Further, the Tribunals and Inquiries Act, 1958, constituted a Council on tribunals and provided for appeals to the Courts from decisions of, or on appeal from, certain tribunals; required the giving of reasons for certain decisions of tribunals and ministries, and extended the supervisory powers of the High Court. Section 11 sub-section 1 enacts: "As respects England and Wales or Northern Ireland, any provision in an Act passed before the commencement of this Act that any order or determination shall not be called into question in any court, or any provision in such an Act which by similar words excludes any of the powers of the High Court, shall not have effect so as to prevent the removal of the proceedings into the High Court by order of certiorari or to prejudice the powers of the High Court to make orders of mandamus". But, it is to be noted, section 11 sub-section 3 expressly stipulates that subsection I shall not apply to any order or determination of the Foreign Compensation Commission. Those are clear and emphatic statutory provisions and the question in this case is whetherthe Courts can disregard them and if so in what circumstances and to what extent.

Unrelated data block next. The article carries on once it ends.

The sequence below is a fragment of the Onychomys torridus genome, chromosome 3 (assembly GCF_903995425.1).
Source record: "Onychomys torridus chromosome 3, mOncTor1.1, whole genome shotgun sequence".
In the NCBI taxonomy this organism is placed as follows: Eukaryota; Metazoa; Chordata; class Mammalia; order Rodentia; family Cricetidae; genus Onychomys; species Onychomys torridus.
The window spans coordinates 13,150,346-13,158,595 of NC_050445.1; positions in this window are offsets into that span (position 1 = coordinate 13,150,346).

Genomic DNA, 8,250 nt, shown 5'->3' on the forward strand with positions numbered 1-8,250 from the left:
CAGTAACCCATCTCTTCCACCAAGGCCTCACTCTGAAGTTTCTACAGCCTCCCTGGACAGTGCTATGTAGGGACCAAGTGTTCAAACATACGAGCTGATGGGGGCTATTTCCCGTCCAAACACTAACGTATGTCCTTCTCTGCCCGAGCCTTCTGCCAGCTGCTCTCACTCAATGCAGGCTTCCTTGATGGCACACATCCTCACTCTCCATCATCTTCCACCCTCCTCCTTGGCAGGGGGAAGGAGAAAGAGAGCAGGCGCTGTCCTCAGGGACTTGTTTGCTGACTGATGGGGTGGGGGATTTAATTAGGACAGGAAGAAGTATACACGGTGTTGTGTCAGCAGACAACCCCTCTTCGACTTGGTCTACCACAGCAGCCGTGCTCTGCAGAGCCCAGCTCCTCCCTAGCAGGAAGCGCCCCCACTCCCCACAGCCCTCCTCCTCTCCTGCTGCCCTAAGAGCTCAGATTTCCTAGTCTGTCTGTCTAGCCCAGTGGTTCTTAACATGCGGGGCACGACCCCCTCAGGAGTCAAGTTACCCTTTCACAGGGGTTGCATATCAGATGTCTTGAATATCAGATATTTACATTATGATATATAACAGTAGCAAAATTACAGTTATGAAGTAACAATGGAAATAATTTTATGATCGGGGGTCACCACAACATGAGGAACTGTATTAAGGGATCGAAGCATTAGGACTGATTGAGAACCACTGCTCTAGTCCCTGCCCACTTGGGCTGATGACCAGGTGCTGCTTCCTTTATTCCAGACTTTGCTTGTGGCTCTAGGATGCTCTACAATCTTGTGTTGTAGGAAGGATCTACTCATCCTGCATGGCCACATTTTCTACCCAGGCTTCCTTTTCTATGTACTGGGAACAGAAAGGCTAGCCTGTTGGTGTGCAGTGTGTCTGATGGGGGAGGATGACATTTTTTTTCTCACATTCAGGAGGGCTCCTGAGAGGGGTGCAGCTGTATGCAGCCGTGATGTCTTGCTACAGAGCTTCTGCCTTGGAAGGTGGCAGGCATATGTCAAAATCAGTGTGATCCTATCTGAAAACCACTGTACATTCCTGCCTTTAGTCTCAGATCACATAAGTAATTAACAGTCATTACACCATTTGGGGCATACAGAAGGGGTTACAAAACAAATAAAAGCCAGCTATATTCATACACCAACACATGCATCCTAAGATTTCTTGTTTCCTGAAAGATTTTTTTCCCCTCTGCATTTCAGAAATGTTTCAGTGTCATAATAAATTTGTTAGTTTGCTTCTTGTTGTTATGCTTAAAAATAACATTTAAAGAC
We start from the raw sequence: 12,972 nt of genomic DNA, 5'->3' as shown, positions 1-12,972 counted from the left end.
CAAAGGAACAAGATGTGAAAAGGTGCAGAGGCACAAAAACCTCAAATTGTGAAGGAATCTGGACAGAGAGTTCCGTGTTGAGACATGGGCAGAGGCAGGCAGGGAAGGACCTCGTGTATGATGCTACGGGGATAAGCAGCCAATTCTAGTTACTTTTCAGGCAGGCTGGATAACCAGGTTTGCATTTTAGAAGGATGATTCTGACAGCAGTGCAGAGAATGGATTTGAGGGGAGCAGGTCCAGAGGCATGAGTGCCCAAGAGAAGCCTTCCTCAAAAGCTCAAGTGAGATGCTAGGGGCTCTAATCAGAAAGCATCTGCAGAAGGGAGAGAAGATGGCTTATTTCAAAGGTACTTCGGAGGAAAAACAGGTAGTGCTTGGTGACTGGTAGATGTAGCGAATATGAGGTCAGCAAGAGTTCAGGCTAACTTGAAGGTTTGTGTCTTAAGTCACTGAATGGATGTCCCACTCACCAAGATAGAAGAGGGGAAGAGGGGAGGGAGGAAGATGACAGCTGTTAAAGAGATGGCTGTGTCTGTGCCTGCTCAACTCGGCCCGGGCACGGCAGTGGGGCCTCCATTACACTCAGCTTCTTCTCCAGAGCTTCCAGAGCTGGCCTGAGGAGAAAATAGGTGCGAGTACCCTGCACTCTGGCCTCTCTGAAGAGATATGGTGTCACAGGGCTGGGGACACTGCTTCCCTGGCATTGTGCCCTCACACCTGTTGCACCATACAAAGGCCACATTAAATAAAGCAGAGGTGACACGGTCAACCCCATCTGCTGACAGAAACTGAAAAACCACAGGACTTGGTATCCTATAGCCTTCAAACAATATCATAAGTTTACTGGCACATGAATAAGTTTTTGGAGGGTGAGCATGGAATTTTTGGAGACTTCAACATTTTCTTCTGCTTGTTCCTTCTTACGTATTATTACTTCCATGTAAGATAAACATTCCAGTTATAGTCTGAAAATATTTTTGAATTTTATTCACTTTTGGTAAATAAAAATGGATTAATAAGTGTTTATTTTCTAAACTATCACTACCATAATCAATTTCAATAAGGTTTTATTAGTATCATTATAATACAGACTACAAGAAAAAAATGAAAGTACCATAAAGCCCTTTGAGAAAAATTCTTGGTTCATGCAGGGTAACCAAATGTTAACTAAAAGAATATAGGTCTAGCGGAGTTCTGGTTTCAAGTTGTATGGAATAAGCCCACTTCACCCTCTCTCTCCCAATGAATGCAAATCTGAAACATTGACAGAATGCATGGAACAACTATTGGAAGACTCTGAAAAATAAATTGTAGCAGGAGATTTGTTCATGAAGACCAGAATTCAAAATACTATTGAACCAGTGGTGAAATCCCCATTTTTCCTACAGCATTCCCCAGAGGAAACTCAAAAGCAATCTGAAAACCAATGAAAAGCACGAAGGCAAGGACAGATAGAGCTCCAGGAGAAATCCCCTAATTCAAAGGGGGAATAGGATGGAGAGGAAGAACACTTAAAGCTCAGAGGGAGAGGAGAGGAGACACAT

This action seeks declarations which undoubtedly call in question the determination by the Foreign Compensation Commission of an application made to the tribunal under the 1950 Act. Nothing relevant to the appeal turns on the fact that the determination was provisional. The application was in proper form, the proceedings were regularly conducted, and the tribunal, properly constituted, reached a reasoned decision which it made available to the parties, as I am inclined to think, unnecessarily and perhaps undesirably.